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>> sorrow in their hearts, tears in their eyes, but it is still the same objective. we will not let this country be rocked again by the military conduct. >> the political wing of the muslim brotherhood is calling for an uprising. >> with emotions running very high, let's go live to cairo and our correspondent am a joining us now on the line. what is the latest? what are you seeing on the ground? ok. we are going to go back to cairo, if we can, later in the broadcast. we have lost that connection at the moment. moving on to other news. the syrian opposition prime minister has resigned his post after failing to form a transitional government. >> he was appointed in march by the western-backed syrian
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national council. he said he was standing down for "the general good of the revolution." it is a further blow to the anti-assad movement, which has become increasingly divided as various groups are vying for influence. air is no sign to an end in the fighting in syria itself -- there is no sign to an end in the fighting itself, which activists claim has killed 100,000 people. syrian president bashar al-assad has replaced all leading positions in his party apart own. the new leadership includes 16 new members -- apart from his own. the new leadership includes 16 new members. >> assad's military is pressing its offensive against rebels in the strategic city of homs. opposition leaders say the fighting there is some of the fiercest since the uprising began more than two years ago.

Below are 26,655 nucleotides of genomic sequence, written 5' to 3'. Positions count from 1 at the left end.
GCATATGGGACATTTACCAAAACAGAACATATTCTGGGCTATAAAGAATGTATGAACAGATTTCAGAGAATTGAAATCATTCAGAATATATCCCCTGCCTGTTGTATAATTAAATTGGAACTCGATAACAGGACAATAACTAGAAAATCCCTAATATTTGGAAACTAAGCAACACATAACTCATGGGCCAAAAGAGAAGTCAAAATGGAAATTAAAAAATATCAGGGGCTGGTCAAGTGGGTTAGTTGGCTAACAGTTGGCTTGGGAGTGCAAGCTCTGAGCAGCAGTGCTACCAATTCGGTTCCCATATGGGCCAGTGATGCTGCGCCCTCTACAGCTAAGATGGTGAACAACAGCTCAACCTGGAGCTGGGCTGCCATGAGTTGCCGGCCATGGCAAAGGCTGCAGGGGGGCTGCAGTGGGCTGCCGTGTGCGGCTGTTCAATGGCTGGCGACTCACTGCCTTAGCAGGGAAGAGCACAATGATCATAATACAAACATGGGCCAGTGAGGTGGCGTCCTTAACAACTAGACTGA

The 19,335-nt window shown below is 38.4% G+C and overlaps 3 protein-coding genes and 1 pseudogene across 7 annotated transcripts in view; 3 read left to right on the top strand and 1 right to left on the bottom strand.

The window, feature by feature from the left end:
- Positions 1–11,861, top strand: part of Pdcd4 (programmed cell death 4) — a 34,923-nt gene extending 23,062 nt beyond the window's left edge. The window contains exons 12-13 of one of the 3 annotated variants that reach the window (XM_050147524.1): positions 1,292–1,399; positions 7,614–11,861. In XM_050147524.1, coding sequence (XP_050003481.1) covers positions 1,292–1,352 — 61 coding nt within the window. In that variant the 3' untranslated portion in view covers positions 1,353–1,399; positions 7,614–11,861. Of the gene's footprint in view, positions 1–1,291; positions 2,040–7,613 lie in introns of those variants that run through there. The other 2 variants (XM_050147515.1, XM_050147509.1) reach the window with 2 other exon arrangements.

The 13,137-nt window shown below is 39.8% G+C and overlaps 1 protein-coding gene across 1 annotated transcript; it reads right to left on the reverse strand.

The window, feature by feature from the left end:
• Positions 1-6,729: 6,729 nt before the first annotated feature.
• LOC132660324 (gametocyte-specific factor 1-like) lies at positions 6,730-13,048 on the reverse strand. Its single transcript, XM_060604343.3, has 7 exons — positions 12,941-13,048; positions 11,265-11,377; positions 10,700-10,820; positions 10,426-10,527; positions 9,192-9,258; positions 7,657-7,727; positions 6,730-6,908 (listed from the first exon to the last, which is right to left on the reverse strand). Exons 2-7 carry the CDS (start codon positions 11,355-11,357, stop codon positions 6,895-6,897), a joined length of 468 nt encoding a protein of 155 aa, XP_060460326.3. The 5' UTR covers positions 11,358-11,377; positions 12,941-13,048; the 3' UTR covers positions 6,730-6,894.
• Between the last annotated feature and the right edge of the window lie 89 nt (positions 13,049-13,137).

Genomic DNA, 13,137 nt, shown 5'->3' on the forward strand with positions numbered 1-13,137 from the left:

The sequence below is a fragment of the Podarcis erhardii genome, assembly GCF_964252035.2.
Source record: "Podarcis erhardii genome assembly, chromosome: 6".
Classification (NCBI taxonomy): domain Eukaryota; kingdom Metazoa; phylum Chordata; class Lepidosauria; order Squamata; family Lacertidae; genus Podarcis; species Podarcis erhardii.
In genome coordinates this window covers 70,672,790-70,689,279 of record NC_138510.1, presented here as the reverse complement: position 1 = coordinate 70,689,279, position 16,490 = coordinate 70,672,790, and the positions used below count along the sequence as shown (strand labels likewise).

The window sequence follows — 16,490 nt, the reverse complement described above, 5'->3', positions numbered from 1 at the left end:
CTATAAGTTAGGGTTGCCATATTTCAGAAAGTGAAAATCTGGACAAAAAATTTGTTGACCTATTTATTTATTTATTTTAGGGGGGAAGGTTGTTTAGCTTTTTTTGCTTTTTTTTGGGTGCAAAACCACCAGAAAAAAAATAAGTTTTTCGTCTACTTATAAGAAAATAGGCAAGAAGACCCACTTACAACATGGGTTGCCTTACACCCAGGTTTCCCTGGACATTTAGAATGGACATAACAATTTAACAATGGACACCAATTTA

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>> here in europe, a deep freeze has dissented on u.s.-eu relations as european politicians find -- has dissented -- descended on u.s.- eu relations as european politicians find out more about surveillance. them according to nsa whistleblower edward snowden -- >> according to nsa whistleblower edward snowden, germany's own intelligence is in bed with the nsa. >> many are wondering who in berlin new about the spying =-- in berlin knew about the spying. >> the spotlight is on the bnd, alleged to have known about the nsa's massive surveillance program and even to have supported about it -- supported it. the report is making waves. the government response has so far been they. -- vague.